Focused on ‘smashing the ball out of the park’

On a corner of Finsbury Square, East London, where the hipsters of Old Street’s technology companies start to be replaced by suit and tie-clad City workers, sits a somewhat forlorn and half-empty office building. Rent is reportedly cheap there (by City standards) and a bewildered security guard seems unsure where my interviewees, the team behind online payments platform GoCardless, are to be found.

When I finally shuffle out of a half-hidden lift at the rear of the building, two of the company’s founders, Matt Robinson, 24, and Tom Blomfield, 27, tell me the office block is rumoured to be soon turned into a hotel, which will presumably leave them scouring the streets for new digs.

Given how things are reportedly going for the pair (and their co-founder Hiroki Takeuchi), GoCardless’s next offices are set to be rather swankier. Founded in January 2011, the start-up has grown by 50 per cent every month since its launch. Developed at Silicon Valley-based tech-accelerator Y-Combinator, GoCardless closed an initial £1-million funding round at the end of last year, led by Accel Partners and Passion Capital. Although the team won’t confirm it, it’s understood that a further round of (Series A) funding is likely to be announced soon.

GoCardless is an online direct debit platform which simplifies the collection of regular payments

A range of tech start-ups, including Twitter co-founder Jack Dorsey’s Square, Stripe and Braintree, are jockeying to reboot different aspects of payments. But US-based Dwolla and GoCardless are the key players in the race to build proprietary systems which aim to turn plastic cards, readers and other hardware into historical artefacts.

GoCardless is described by its founders as an online direct debit platform which simplifies the collection of regular payments. It charges users a flat fee of 1 per cent per transaction, capped at £2. The company partners with a number of online accountancy providers, such as Kashflow and Freeagent, plugging into their payment options.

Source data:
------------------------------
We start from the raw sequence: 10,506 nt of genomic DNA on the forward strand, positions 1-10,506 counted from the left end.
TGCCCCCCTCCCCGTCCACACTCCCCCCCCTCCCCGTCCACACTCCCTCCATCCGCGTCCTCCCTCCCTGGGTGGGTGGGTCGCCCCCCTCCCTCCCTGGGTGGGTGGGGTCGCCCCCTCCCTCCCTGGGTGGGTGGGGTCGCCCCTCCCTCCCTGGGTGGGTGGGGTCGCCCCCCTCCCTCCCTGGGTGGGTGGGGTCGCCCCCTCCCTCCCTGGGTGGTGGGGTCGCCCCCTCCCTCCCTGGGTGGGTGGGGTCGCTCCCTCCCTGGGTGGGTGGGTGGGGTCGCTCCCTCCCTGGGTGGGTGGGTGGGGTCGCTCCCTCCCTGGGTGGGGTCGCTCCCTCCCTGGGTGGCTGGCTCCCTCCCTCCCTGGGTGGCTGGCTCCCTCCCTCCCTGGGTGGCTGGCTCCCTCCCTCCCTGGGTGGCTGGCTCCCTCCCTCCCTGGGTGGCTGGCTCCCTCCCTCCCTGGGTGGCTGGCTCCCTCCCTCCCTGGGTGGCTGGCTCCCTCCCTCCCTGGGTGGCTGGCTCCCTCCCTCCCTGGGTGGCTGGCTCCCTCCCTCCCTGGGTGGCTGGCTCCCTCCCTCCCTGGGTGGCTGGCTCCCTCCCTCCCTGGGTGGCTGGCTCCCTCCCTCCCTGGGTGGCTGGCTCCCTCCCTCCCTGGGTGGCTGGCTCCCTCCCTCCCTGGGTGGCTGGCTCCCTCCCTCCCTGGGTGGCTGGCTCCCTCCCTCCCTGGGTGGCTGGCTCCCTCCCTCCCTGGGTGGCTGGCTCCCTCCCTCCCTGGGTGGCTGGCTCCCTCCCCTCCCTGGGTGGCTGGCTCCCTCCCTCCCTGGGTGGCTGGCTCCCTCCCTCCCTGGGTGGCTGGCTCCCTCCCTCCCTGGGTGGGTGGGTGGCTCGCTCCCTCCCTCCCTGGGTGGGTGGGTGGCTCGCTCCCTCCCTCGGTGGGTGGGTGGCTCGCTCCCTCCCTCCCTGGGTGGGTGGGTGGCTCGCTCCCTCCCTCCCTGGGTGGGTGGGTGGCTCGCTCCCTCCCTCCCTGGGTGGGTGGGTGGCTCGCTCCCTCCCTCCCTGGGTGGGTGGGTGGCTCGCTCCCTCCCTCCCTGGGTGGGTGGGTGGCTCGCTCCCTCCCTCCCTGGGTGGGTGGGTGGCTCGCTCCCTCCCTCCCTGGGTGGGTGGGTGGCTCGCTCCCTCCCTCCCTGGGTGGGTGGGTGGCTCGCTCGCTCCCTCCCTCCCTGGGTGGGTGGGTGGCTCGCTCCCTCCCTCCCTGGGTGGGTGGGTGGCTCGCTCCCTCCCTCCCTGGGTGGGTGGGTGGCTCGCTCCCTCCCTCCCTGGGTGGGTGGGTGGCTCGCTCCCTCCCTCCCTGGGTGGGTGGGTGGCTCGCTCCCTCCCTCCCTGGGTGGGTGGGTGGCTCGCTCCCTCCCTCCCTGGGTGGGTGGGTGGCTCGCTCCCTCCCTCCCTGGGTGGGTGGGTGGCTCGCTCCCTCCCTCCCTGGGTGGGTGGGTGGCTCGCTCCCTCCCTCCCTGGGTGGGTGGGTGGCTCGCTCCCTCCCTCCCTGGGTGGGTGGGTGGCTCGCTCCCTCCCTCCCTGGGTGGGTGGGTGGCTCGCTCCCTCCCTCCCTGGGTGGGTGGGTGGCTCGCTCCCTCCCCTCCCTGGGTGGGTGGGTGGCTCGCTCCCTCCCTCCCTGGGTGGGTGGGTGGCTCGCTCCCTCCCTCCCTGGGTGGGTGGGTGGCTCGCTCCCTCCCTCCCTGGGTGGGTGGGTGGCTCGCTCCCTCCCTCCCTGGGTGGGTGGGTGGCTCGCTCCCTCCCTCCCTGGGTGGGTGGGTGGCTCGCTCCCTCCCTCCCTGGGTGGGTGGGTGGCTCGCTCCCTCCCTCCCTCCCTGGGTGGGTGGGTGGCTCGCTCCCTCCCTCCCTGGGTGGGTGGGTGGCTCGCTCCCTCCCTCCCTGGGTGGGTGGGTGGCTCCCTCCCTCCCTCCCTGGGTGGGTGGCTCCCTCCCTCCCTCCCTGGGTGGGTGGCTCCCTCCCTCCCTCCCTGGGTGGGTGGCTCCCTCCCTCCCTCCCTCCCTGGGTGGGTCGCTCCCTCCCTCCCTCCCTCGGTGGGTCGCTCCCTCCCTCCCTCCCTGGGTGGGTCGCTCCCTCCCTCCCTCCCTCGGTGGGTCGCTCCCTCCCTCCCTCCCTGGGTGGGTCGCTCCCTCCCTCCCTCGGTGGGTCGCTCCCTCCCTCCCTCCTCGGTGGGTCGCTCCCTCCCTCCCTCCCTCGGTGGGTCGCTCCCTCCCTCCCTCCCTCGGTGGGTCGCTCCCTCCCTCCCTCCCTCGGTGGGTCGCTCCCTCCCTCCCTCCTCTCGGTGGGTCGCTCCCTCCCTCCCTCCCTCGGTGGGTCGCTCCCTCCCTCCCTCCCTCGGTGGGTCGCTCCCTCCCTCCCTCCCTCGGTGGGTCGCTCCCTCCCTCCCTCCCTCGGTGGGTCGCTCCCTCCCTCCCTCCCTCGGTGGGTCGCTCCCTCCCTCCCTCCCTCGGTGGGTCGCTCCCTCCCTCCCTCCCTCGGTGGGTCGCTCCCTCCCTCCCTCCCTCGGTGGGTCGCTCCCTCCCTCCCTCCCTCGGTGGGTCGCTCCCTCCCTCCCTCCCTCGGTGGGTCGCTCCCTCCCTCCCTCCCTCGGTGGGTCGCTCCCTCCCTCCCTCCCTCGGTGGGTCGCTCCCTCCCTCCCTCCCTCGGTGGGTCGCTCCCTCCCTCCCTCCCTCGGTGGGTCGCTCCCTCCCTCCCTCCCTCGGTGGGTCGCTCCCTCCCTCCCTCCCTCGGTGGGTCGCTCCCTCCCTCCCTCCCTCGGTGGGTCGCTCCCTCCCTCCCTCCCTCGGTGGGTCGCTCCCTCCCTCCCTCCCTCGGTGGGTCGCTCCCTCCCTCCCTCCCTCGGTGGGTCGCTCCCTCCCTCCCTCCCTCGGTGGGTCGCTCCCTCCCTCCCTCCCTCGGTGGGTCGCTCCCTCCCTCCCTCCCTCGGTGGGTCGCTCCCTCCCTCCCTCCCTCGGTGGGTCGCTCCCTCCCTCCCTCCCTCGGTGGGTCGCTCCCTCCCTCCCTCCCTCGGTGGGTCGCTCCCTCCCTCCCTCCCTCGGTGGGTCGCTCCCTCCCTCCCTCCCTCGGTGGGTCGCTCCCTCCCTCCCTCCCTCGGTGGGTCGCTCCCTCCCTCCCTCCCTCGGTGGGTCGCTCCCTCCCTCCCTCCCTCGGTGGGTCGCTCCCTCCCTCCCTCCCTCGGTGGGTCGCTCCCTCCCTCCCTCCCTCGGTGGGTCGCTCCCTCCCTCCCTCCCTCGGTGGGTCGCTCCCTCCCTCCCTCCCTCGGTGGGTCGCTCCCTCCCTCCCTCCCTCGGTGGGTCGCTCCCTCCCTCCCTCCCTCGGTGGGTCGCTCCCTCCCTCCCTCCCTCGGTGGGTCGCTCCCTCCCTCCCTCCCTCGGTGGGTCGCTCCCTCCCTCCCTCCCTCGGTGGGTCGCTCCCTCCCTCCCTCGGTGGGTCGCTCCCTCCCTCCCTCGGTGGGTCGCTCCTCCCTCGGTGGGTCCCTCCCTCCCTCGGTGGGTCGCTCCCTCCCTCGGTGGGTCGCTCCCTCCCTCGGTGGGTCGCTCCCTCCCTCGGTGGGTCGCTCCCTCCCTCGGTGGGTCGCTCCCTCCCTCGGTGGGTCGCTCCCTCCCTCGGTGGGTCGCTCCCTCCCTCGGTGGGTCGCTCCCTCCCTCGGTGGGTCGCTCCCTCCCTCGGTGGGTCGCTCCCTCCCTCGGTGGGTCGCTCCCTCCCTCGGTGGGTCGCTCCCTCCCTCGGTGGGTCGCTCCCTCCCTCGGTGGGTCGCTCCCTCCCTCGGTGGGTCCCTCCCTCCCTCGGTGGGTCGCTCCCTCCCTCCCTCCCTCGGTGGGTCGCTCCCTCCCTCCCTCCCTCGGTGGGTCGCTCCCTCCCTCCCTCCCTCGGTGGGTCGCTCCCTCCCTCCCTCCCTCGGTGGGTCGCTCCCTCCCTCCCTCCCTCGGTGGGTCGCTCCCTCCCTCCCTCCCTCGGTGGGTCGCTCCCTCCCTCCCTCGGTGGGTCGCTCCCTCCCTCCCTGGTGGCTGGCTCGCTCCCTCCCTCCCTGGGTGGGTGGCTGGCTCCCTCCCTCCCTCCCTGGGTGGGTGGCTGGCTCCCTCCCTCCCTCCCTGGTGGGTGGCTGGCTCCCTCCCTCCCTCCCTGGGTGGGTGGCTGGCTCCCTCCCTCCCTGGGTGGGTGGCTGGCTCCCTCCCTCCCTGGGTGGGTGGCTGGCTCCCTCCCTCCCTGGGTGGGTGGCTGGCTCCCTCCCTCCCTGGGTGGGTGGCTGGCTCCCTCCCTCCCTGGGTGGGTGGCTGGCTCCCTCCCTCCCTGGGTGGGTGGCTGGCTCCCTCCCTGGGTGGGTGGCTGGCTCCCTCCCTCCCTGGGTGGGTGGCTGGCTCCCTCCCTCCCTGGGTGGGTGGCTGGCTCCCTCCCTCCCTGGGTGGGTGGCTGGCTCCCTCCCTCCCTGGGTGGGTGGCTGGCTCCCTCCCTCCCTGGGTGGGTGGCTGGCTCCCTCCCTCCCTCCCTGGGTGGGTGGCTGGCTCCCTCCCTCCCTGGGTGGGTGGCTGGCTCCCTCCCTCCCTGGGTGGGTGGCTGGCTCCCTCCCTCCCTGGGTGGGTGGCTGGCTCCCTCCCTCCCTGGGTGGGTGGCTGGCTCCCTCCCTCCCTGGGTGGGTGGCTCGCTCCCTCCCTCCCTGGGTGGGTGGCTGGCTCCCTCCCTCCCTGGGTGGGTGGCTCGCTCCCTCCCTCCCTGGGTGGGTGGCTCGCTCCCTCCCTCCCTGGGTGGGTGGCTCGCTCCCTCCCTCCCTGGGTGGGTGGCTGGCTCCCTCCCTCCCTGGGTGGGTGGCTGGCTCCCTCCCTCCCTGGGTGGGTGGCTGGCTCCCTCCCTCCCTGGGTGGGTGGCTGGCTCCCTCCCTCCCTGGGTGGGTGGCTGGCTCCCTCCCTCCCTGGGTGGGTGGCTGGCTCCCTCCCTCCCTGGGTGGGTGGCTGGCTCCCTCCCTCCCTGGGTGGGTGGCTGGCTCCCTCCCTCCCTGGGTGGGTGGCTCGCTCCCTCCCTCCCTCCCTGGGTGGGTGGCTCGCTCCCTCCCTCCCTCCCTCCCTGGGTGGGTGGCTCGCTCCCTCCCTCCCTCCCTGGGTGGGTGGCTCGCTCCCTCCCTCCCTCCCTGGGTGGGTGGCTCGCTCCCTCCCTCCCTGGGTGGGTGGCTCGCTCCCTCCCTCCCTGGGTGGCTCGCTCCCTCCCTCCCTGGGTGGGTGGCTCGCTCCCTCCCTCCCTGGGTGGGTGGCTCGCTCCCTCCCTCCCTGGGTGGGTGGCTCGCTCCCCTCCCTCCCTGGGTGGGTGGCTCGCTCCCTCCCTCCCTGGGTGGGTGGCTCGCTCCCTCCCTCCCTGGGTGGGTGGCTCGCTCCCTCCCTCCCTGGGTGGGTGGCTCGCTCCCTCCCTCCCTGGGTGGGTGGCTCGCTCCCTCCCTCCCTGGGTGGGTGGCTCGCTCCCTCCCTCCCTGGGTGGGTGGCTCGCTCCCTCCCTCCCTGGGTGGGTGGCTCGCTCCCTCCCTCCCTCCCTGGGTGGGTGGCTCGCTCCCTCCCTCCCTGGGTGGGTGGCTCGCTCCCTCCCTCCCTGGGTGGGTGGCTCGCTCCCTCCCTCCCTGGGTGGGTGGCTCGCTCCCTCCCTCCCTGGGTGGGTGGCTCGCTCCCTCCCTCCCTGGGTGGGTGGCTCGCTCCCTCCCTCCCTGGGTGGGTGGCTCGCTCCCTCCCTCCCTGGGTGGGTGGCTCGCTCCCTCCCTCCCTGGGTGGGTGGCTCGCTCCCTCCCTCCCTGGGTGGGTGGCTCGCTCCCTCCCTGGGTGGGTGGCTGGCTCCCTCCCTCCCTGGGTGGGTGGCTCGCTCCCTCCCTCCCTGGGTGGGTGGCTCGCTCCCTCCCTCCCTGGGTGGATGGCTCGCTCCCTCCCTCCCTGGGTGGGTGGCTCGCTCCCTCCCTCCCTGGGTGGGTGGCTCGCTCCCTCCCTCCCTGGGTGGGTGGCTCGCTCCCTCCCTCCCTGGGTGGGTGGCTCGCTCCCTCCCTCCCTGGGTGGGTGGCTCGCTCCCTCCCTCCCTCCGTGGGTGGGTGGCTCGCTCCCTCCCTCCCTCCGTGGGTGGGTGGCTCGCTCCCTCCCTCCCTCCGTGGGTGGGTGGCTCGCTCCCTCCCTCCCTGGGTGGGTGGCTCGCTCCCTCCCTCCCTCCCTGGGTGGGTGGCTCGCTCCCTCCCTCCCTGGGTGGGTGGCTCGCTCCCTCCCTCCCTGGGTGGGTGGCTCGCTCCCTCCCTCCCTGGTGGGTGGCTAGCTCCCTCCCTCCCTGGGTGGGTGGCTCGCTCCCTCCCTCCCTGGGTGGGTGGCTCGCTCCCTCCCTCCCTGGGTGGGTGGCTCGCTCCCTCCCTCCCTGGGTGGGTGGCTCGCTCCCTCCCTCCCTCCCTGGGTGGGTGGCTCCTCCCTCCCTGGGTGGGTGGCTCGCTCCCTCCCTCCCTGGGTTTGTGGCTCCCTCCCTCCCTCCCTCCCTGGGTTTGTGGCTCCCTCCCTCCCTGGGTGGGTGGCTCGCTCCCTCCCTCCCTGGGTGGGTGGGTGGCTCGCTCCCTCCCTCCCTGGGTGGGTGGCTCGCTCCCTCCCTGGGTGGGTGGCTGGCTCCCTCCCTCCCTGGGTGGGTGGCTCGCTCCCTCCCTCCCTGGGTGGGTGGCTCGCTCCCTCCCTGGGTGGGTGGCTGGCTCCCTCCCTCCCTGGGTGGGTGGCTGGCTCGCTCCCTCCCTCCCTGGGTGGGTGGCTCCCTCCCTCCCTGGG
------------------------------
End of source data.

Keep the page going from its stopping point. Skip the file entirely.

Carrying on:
A couple of factors have played into the GoCardless team’s hands. The first was the 2009 Payments Service Directive (PSD), which opened up payments in the EU to new, potentially disruptive suppliers. Another is fast-changing technology which web-based start-ups are best placed to exploit.

“The wave of tech companies now innovating in this area can leverage cool ways, like using social networks or browser footprinting, to tell whether people are who they say they are, which traditional payments companies wouldn’t be doing,” explains Mr Robinson.

GoCardless, for example, have built their own anti-fraud tool. “There are so many things like that we can do, but we’re not going to tell you about them, otherwise we’ll have to design some new ones,” he smiles.

Start-up business plans are rarely worth the printer toner expended upon them and GoCardless’s early iterations wrongly identified consumer-facing transactions, including card-based subscriptions to services like Spotify or LOVEFiLM as their focus.

“The problem is those services are already very competitive with their rates, which means you are competing over fractions of pennies,” says Mr Blomfield. “Rather than try to compete at mass-market payments, where we’ve really found a lot of traction is in smaller business or B2B [business-to-business] transactions. Our typical merchant [client] might be a web-hosting company that takes payment from a few hundred businesses, with the amounts varying every month. Until now that was an arduous, manual process. What we’re offering is ease-of-use and time-saving for a human being.”

Mr Robinson adds: “Not only could we add the most value there, we also realised it was a huge and underserved market. So it makes sense to stay really focused on it and smash it out of the park.”

GoCardless by numbers 

Founded: 2011

Staff: 12

Investment so far: £1m  

Participating merchants: 2,500+

Growth rate: 50% every month since launch.